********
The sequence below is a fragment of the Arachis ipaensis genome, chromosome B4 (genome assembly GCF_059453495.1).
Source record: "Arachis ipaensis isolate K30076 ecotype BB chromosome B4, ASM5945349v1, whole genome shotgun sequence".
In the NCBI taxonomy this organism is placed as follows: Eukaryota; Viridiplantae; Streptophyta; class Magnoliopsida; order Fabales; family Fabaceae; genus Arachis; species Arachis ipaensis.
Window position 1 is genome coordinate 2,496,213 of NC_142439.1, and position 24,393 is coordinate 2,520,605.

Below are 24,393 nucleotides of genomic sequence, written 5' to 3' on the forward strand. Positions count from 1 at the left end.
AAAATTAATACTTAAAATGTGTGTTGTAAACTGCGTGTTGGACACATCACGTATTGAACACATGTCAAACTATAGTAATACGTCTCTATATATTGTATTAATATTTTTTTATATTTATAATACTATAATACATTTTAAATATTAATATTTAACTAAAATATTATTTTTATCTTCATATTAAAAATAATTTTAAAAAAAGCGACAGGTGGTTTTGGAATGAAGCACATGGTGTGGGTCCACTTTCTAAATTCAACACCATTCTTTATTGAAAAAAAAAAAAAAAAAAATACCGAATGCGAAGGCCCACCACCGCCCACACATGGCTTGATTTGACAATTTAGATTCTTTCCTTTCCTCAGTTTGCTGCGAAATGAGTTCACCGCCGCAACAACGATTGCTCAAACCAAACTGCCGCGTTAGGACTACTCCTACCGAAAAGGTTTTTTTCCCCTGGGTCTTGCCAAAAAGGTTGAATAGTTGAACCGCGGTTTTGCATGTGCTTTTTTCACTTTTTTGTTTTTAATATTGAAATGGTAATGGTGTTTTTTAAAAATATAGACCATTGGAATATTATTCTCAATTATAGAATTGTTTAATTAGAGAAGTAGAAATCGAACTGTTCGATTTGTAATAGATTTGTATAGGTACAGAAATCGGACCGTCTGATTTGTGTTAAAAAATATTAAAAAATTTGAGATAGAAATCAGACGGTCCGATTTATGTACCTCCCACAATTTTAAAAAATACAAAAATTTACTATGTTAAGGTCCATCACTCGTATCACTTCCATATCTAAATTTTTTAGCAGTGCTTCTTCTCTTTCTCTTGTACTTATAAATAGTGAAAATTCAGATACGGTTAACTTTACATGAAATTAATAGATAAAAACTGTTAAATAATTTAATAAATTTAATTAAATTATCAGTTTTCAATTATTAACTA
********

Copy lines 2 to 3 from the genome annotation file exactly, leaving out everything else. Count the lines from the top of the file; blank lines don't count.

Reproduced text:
Source record: "Arachis ipaensis isolate K30076 ecotype BB chromosome B4, ASM5945349v1, whole genome shotgun sequence".
In the NCBI taxonomy this organism is placed as follows: Eukaryota; Viridiplantae; Streptophyta; class Magnoliopsida; order Fabales; family Fabaceae; genus Arachis; species Arachis ipaensis.